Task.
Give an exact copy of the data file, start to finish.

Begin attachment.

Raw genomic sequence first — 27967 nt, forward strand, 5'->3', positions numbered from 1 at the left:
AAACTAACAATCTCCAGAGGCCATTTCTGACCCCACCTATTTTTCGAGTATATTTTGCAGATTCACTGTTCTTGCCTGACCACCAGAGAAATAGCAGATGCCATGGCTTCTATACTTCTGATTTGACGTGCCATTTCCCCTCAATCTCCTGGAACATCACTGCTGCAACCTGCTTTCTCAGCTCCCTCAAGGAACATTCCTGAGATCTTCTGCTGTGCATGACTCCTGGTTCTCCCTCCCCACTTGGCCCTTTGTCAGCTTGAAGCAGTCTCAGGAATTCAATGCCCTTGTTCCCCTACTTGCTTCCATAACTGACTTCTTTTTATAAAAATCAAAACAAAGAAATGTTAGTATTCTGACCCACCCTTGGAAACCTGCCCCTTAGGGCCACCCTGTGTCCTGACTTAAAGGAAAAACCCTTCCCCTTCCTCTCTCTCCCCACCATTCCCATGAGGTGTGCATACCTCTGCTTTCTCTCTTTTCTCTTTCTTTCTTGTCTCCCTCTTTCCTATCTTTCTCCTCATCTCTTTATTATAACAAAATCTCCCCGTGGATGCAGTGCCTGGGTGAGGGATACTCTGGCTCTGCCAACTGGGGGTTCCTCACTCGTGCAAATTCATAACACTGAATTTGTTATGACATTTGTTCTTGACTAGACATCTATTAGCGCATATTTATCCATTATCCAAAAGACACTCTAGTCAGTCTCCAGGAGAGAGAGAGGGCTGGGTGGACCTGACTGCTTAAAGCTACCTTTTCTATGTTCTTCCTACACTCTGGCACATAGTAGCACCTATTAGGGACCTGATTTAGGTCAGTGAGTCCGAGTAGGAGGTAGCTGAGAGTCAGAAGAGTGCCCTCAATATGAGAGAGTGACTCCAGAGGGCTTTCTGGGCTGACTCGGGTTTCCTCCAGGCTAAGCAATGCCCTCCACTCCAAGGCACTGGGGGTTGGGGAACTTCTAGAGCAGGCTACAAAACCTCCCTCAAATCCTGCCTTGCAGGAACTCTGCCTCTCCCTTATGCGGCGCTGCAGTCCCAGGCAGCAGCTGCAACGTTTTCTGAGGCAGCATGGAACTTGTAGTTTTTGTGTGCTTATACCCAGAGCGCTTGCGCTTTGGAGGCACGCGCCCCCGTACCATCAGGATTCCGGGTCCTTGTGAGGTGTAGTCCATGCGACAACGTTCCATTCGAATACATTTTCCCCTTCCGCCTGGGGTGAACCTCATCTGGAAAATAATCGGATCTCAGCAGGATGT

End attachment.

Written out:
Raw genomic sequence first — 27967 nt, forward strand, 5'->3', positions numbered from 1 at the left:
AAACTAACAATCTCCAGAGGCCATTTCTGACCCCACCTATTTTTCGAGTATATTTTGCAGATTCACTGTTCTTGCCTGACCACCAGAGAAATAGCAGATGCCATGGCTTCTATACTTCTGATTTGACGTGCCATTTCCCCTCAATCTCCTGGAACATCACTGCTGCAACCTGCTTTCTCAGCTCCCTCAAGGAACATTCCTGAGATCTTCTGCTGTGCATGACTCCTGGTTCTCCCTCCCCACTTGGCCCTTTGTCAGCTTGAAGCAGTCTCAGGAATTCAATGCCCTTGTTCCCCTACTTGCTTCCATAACTGACTTCTTTTTATAAAAATCAAAACAAAGAAATGTTAGTATTCTGACCCACCCTTGGAAACCTGCCCCTTAGGGCCACCCTGTGTCCTGACTTAAAGGAAAAACCCTTCCCCTTCCTCTCTCTCCCCACCATTCCCATGAGGTGTGCATACCTCTGCTTTCTCTCTTTTCTCTTTCTTTCTTGTCTCCCTCTTTCCTATCTTTCTCCTCATCTCTTTATTATAACAAAATCTCCCCGTGGATGCAGTGCCTGGGTGAGGGATACTCTGGCTCTGCCAACTGGGGGTTCCTCACTCGTGCAAATTCATAACACTGAATTTGTTATGACATTTGTTCTTGACTAGACATCTATTAGCGCATATTTATCCATTATCCAAAAGACACTCTAGTCAGTCTCCAGGAGAGAGAGAGGGCTGGGTGGACCTGACTGCTTAAAGCTACCTTTTCTATGTTCTTCCTACACTCTGGCACATAGTAGCACCTATTAGGGACCTGATTTAGGTCAGTGAGTCCGAGTAGGAGGTAGCTGAGAGTCAGAAGAGTGCCCTCAATATGAGAGAGTGACTCCAGAGGGCTTTCTGGGCTGACTCGGGTTTCCTCCAGGCTAAGCAATGCCCTCCACTCCAAGGCACTGGGGGTTGGGGAACTTCTAGAGCAGGCTACAAAACCTCCCTCAAATCCTGCCTTGCAGGAACTCTGCCTCTCCCTTATGCGGCGCTGCAGTCCCAGGCAGCAGCTGCAACGTTTTCTGAGGCAGCATGGAACTTGTAGTTTTTGTGTGCTTATACCCAGAGCGCTTGCGCTTTGGAGGCACGCGCCCCCGTACCATCAGGATTCCGGGTCCTTGTGAGGTGTAGTCCATGCGACAACGTTCCATTCGAATACATTTTCCCCTTCCGCCTGGGGTGAACCTCATCTGGAAAATAATCGGATCTCAGCAGGATGT